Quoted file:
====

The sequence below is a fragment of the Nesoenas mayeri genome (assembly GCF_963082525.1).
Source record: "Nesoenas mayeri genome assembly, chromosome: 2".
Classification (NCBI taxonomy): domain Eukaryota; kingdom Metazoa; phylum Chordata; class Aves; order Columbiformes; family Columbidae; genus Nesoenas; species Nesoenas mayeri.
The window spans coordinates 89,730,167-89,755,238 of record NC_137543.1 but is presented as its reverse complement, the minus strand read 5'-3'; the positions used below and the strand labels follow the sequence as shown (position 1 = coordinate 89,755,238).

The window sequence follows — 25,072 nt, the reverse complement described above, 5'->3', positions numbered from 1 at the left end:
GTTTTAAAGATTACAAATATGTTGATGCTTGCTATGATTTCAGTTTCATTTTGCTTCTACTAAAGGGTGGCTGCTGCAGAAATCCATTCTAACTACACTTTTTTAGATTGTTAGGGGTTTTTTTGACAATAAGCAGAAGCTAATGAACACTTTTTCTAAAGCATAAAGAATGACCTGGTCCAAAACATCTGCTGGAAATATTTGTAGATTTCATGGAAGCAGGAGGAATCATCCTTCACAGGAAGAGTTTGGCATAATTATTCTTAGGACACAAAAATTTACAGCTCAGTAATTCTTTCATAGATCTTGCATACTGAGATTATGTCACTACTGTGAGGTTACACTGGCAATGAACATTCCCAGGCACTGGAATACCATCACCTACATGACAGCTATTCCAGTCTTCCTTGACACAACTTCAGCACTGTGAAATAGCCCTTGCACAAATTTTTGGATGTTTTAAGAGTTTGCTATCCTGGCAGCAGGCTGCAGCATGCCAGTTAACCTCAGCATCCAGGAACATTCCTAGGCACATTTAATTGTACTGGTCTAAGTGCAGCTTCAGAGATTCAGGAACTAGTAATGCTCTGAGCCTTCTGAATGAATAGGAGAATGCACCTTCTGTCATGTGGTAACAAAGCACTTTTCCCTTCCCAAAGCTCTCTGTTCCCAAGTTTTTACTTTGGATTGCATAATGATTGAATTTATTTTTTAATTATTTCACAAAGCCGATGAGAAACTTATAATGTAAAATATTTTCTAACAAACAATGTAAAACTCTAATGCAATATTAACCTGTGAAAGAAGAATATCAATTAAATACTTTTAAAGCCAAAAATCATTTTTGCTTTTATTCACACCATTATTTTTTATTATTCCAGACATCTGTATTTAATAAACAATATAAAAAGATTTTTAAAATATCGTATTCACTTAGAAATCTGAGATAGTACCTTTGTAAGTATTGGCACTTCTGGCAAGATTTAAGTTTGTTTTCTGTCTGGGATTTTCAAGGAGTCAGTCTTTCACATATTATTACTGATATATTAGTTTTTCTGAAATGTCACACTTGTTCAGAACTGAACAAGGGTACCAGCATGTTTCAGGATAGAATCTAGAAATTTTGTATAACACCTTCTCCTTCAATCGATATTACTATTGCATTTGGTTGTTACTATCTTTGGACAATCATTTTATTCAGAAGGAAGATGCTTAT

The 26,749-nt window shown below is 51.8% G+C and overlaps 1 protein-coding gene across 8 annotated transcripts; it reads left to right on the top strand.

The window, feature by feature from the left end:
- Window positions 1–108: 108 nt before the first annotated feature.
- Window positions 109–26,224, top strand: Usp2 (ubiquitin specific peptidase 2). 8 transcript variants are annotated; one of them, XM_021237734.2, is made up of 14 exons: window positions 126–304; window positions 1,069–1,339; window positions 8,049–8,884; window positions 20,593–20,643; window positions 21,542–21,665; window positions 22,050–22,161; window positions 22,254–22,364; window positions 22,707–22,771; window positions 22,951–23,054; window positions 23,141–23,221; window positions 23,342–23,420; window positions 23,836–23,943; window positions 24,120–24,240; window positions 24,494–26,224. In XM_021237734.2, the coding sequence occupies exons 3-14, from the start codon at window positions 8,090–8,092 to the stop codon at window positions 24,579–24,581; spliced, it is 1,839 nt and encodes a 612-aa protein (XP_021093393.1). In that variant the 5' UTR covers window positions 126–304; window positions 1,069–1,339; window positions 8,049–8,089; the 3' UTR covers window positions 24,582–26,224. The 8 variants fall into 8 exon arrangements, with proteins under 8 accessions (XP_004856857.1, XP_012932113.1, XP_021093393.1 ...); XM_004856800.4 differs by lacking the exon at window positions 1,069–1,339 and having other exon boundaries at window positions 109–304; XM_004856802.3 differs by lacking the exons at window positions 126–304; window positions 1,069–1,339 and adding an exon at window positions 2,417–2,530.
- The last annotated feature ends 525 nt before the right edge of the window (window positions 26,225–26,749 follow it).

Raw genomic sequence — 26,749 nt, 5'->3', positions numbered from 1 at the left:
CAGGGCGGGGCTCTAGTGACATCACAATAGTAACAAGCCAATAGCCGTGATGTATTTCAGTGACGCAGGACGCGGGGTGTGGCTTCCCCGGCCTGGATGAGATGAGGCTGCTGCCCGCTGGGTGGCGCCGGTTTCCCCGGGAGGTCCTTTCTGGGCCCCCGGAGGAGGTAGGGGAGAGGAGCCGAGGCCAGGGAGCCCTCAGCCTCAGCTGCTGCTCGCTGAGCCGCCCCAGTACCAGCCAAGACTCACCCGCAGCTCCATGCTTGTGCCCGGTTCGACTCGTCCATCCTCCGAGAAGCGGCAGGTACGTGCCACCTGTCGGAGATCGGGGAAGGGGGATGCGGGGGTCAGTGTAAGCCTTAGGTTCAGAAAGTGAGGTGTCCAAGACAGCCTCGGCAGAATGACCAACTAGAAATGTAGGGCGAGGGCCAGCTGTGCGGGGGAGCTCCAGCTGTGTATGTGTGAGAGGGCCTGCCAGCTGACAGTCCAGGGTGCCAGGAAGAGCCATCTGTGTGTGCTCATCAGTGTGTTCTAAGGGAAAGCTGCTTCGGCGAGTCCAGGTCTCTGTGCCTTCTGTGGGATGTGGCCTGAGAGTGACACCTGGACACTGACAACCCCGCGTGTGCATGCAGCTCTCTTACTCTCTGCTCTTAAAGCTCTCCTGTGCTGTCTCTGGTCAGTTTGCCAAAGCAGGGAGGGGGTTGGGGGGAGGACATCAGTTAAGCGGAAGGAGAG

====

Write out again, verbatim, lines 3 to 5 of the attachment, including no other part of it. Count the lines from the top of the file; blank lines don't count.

Classification (NCBI taxonomy): domain Eukaryota; kingdom Metazoa; phylum Chordata; class Aves; order Columbiformes; family Columbidae; genus Nesoenas; species Nesoenas mayeri.
The window spans coordinates 89,730,167-89,755,238 of record NC_137543.1 but is presented as its reverse complement, the minus strand read 5'-3'; the positions used below and the strand labels follow the sequence as shown (position 1 = coordinate 89,755,238).

The window sequence follows — 25,072 nt, the reverse complement described above, 5'->3', positions numbered from 1 at the left end: